From Norfolk to Roanoke, Virginia Beach to Charlottesville, Virginia has thousands of miles of roadways. They’ll take you from downtown Richmond to historic sites from Colonial times, the Revolutionary War and Civil War, into the Shenandoah Valley and along the shores of the Chesapeake Bay. They’re used by over half a million licensed drivers, who each average over 10,000 miles a year. Along the way, they’re involved in thousands of traffic accidents, including many that result in serious injury or death. Wherever you live and drive in the Old Dominion State, carrying adequate car insurance is both a legal requirement and commonsense protection. This is your guide to Virginia’s basic vehicle insurance requirements and laws.
Virginia state law requires you to carry a minimum amount of car insurance. Failure to do so can result in severe penalties that may include monetary fines. Virginia has a tort system, which means that if you are found to be at fault in a car accident, you can be sued for actual damages (expenses associated with property damage and medical costs), economic damages (lost wages and earning capacity) and emotional and physical pain and suffering. However, Virginia also allows you to purchase personal injury protection.
The bare minimum car insurance requirement for Virginia drivers is:
$25,000 bodily injury per person per accident
$50,000 bodily injury for all persons per accident
$20,000 property damage liability
$25,000/$50,000 uninsured motorist bodily injury
$20,000 uninsured motorist property damage with a $200 deductible for hit-and-run accidents
Virginia does not require you to carry additional coverage such as personal injury protection or Collision and Comprehensive. However, if you own property or other valuable assets, supplementing the minimum requirements can help you protect yourself from monetary loss.
Penalties for Failure to Carry Virginia Auto Insurance
Virginia requires you to carry minimum liability insurance or proof of financial responsibility and provide proof if a law enforcement officer asks to see it. Failure to do so can carry severe penalties. Your driver’s license can be suspended and you will have to pay a $500 statutory fee and a $30 reinstatement fee.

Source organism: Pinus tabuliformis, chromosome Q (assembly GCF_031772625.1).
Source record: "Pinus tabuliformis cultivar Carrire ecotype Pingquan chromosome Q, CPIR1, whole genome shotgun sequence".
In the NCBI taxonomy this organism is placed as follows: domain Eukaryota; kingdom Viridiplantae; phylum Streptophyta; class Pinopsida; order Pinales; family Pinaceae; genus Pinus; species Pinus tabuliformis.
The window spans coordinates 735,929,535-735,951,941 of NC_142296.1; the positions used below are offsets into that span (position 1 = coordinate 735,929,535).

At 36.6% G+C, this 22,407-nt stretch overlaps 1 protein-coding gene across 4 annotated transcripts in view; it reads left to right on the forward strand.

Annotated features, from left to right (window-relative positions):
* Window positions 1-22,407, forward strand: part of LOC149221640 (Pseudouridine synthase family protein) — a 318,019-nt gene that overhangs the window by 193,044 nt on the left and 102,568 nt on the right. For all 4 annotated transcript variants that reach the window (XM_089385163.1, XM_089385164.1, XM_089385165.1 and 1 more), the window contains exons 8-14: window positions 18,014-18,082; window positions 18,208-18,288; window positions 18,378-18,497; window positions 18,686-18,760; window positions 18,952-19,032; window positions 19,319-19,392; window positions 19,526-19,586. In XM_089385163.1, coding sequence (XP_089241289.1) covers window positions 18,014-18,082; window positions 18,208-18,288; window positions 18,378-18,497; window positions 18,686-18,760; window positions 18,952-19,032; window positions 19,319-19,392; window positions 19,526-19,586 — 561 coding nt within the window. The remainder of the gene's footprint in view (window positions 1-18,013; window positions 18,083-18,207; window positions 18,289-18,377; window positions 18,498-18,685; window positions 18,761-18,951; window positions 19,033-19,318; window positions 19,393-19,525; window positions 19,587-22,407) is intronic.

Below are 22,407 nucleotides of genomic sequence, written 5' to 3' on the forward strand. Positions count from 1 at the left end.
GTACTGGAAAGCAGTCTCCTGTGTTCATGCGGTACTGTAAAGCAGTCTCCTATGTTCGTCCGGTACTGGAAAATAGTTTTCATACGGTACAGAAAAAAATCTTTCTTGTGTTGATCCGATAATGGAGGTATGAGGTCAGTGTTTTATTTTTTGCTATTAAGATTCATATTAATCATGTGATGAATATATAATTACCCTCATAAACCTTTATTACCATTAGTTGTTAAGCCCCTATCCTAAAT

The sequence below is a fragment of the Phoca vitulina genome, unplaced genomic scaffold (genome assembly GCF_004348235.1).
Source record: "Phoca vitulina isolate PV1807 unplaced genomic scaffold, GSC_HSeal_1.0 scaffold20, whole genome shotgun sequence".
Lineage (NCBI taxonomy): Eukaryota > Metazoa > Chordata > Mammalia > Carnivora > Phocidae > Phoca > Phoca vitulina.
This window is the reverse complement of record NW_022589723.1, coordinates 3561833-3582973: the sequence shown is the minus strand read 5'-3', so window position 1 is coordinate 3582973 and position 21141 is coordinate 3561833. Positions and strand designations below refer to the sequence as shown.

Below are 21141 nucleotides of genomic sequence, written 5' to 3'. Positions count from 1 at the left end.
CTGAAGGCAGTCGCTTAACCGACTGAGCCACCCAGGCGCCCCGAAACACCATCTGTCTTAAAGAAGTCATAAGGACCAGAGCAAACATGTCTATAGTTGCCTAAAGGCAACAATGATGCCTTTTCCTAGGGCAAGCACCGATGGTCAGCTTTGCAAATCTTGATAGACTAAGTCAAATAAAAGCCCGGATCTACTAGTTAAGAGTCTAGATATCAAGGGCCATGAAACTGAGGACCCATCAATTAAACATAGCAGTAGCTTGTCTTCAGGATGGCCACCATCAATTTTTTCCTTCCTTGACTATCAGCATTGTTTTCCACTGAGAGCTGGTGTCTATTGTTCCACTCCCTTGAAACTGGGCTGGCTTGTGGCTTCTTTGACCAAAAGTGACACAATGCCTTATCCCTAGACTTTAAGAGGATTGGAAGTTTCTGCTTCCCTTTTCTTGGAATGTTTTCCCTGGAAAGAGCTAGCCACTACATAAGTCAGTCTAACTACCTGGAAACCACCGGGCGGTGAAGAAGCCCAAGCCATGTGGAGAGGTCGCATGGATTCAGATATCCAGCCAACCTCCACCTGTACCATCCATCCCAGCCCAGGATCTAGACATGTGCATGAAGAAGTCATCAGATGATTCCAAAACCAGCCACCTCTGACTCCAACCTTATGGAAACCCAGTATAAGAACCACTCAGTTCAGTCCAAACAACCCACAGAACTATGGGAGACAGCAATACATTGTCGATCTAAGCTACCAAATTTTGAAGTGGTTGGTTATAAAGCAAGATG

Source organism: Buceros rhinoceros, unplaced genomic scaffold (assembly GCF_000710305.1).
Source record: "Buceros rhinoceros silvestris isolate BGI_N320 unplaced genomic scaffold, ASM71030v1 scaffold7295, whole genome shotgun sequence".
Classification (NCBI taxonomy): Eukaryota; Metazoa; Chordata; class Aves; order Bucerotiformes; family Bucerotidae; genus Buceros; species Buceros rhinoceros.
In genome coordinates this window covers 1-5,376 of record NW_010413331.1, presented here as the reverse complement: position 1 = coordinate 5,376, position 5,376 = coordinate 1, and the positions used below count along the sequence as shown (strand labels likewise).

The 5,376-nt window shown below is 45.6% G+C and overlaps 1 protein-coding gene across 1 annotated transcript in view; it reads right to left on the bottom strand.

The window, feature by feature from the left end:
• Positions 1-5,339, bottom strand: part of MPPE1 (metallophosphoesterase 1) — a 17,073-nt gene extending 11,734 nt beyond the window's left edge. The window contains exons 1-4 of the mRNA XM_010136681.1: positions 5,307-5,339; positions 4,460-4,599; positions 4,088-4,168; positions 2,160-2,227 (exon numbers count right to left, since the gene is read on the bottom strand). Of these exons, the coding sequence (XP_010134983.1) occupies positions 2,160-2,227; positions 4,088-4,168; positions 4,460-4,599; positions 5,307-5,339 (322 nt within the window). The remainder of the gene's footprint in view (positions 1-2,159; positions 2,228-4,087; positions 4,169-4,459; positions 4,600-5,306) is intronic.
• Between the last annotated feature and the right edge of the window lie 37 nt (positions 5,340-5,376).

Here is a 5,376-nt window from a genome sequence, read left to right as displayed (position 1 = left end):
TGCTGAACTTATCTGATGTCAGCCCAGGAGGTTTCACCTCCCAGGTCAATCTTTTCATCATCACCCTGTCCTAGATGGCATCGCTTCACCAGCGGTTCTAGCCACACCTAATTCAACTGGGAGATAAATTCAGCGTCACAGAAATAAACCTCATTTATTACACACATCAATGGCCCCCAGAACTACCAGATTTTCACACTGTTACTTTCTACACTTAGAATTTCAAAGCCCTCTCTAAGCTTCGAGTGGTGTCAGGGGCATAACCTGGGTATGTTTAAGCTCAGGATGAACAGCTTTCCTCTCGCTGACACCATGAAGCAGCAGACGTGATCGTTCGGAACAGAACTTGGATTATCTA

Your insurance company must provide the Virginia DMV with electronic updates when they write a new policy for a vehicle registered in Virginia and when a policy is canceled.
Virginia law also required that your insurance company offer you a reduced premium if you are 55 or older and have successfully completed an approved accident prevention course. Your premium reduction remains in effect for 3 years thereafter.
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Virginia Car Insurance Premiums
Vehicle insurance premiums are regulated by the Virginia Bureau of Insurance. Insurance companies are allowed to charge premiums and award discounts based on a number of factors that can include:
The type of car you are insuring
Prior auto insurance coverage
How much you drive
Your driving record
Your marital status
Your geographic location
How long you’ve been driving
Whether or not you use your car for business
Virginia also allows insurers to consider your credit rating to determine your premium.
How to Get the Cheapest Virginia Car Insurance Policy
You may be able to lower the cost of your premiums in the following ways:
Ask about available discounts for good driving habits, anti-theft devices, multiple cars on one policy, bundling your car insurance with your homeowners or renters policy, automatic or online payments and driving a hybrid or electric car
Compare quotes from a variety of providers on this website
Eliminate unnecessary coverage
Check to see if you qualify for any low-cost auto insurance program your state may offer
New Virginia Driving Laws
Laws regarding driving and car insurance can change frequently. It is your responsibility to stay current about the legal requirements in Virginia. The following laws have recently been enacted in Virginia and may affect your insurance coverage decisions.
Virginia has a ban on texting for all drivers
Virginia bans the use of all cell phones (handheld and hands-free) for novice drivers.
You are required to have Virginia auto insurance before you can register your vehicle or you may face a $500 fee.
When driving in Virginia, the use of radar detector devices is illegal. Violators can be fined and the device confiscated, whether or not it is turned off or non-functional.
Since 2012, first-time offenders convicted of DUI must equip their vehicles with an ignition interlock device as a condition of receiving a restricted license.